- A class proceeding must be the preferable procedure for the fair and efficient resolution of the common issues having regard to a number of factors expressly set out in the new Act;
- The Statement of Claim must disclose a cause of action; and
- There must be an identifiable class of two or more persons.
Under the new Alberta Act, certification is not barred solely because:
- The number or identity of each prospective class member has not been ascertained or “may not be ascertainable, ” or
- The claims involve individual assessments of damages, separate contracts or different remedies for each class member.
Alberta’s New Act
- National Class Actions in Alberta: The class actions have to be divided into resident and non-resident classes. “Alberta residents who meet the criteria to be members of the certified class of plaintiffs are automatically bound by the outcome of the lawsuit, unless they opt out. Non-Alberta residents who meet the criteria to be class members must opt in, or they will not benefit from the lawsuit. This approach is the same as British Columbia’s but different from Ontario’s, which does not require class definitions to reflect residency and does not require non-residents to opt in.” (Alberta’s New Act)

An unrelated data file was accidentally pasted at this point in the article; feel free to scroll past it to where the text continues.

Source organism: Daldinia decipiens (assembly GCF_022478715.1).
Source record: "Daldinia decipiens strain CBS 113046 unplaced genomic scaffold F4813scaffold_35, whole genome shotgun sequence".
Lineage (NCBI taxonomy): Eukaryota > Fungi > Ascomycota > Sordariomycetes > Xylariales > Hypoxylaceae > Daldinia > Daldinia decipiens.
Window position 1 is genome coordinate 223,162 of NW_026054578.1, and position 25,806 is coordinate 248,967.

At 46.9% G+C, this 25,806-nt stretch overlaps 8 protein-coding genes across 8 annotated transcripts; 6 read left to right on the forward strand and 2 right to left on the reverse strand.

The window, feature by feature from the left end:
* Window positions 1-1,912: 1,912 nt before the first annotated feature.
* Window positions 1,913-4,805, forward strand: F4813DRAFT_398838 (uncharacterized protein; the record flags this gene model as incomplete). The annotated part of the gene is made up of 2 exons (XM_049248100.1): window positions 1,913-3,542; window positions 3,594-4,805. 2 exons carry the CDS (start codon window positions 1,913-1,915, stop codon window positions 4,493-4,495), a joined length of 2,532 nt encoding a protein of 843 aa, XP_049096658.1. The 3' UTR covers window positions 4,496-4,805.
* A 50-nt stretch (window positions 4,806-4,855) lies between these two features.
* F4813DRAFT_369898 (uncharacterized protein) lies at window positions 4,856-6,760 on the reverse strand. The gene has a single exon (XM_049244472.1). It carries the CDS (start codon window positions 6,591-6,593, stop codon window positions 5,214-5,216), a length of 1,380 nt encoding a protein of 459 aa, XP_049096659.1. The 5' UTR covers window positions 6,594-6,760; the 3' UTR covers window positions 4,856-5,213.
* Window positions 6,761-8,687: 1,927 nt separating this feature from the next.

- Discovery: The rights of oral and documentary discovery are the same as in any other proceeding.
Alberta has not provided much legislative guidance on numerous procedural issues that have arisen on certification motions elsewhere in Canada, such as:
- Does a Statement of Defence have to be filed before a certification motion? In Ontario and B.C., the courts usually do not require a Defence. This is important, not only tactically, but because filing a Defence triggers full discovery rights under provincial rules of civil procedure. In Alberta, an Affidavit of Records (known elsewhere as an Affidavit of Documents) is presumptively required to be served 90 days after the Defence is filed, or costs sanctions apply;
- What is the onus on a plaintiff to provide substantive, first-hand affidavit evidence on a certification motion? Plaintiffs often commence a certification motion with a solicitor’s affidavit supporting certification. The Supreme Court has held that there must be “some basis in fact” to certify a class proceeding. The necessary evidence typically depends on the nature and complexity of the action but should support the plaintiffs’ proposed class definition(s) and alleged common issues;
- What is the extent of pre-certification documentary discovery rights? In Ontario and B.C., a complete Affidavit of Documents is usually not required but relevant documents may be demanded and ordered to be produced.